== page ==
What states are talking about…

Abortion. A number of states have been trying to ban most abortions once a fetal heartbeat is detected – which can happen as early as six weeks into a pregnancy. Last year, Iowa passed its version of that bill. It would've been the country's most restrictive abortion law. But Roe v Wade protects women's access to abortions, especially in the beginning of their pregnancies. Cue: court challenges. Iowa legislators weren't worried. Some hoped the law would be challenged so it could make its way up to the Supreme Court – the thinking being that the court's solid 5-4 conservative majority might use the case to overturn Roe v Wade. Yesterday, a state judge ruled Iowa's law was unconstitutional because it's up to women to decide if they want abortions, not the state. It's expected to be appealed. Ohio's paying attention – its new governor says he would pass a similar bill that the previous governor vetoed.

What to say when you pause, look up from your coffee, and wonder how we all got here…

There are theories…like this one. A new report says that a planet the size of Mars may have crashed into Earth 4.4 billion years ago, leaving behind most of the carbon and nitrogen that make up our bodies. Oh, and splintering off a little thing called the moon. The researchers ran a bunch of simulations of planets crashing into each other and said 'yup this idea makes sense to us.' Well, okay then.

Who people are talking about…

Bryan Singer. There have been sexual assault accusations against the "Bohemian Rhapsody" director for years now. Yesterday, a report revealed the accusations of four more men – two who say Singer abused them when they were underage. Singer is in the spotlight again now that "Bohemian Rhapsody" is part of the award season rounds. Singer was fired from the production weeks before it wrapped, apparently for unprofessional behavior on set. He denies the assault allegations and claims the reporting doesn't hold up. The reporters are standing by their investigation.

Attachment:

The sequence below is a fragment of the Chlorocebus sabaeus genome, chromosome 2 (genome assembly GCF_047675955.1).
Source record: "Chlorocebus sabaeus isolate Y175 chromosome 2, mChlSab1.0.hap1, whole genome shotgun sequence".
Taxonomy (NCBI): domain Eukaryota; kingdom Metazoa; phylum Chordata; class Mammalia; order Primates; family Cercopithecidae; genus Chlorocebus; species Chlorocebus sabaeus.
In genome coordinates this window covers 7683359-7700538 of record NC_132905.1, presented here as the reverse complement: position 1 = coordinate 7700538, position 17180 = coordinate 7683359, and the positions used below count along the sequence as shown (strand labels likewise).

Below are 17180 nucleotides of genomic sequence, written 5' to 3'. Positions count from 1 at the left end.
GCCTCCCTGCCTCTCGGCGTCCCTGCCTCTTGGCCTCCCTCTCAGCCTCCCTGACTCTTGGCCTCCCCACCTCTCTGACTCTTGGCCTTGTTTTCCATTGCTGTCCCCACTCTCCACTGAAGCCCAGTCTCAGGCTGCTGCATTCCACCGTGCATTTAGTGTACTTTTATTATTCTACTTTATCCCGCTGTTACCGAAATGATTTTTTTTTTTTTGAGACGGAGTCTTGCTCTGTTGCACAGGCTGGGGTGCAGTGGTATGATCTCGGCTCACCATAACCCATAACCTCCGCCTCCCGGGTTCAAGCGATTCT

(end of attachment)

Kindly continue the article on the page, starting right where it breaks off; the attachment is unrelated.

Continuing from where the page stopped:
What to say when you hear Hulu is dropping its prices....

BuzzFeed is dropping 15% of its workforce. The co says it's doing it to cut costs and avoid having to raise more funding.

What to say to your friend who hasn't paid you back on Venmo...

Stay far away from me.


Regardless of where you stand politically, the partial gov shutdown has impacted an estimated 800,000 federal employees and their families. If you want to help your community/federal workers in need, here are two good places to start: Capital Area Food Bank and National Diaper Bank. And if you're looking to do even more, here's how to contact your local reps to make your voice heard.


Chilling champagne for…Rebecca D (CO), who was recognized as one of 2019's Most Influential Young Professionals by ColoradoBiz Magazine.

Congrats to…Laura D (CA), who quit her accounting job to become a travel consultant. And to Emily J (CO), who paid off all her student loans. Cha-ching.

(Some) Birthdays…Phil Voss (CA), Carol Schulweis (NY), Joe Cho (MA), Gabriella Daidone (NJ), Kathryn Dodds (SC), Jo-Anne Burleigh (BC), Paige Butterfield (IA), Frankie Grande (NY), Kate Papadimitriou (AUS), Briana Miles (NE), Gabriella Nourafchan (CA), Carolyn Warren (TX), Sarah Weigle (GA), Rachel Williamson (KY), Rhegan Wollerman (LA)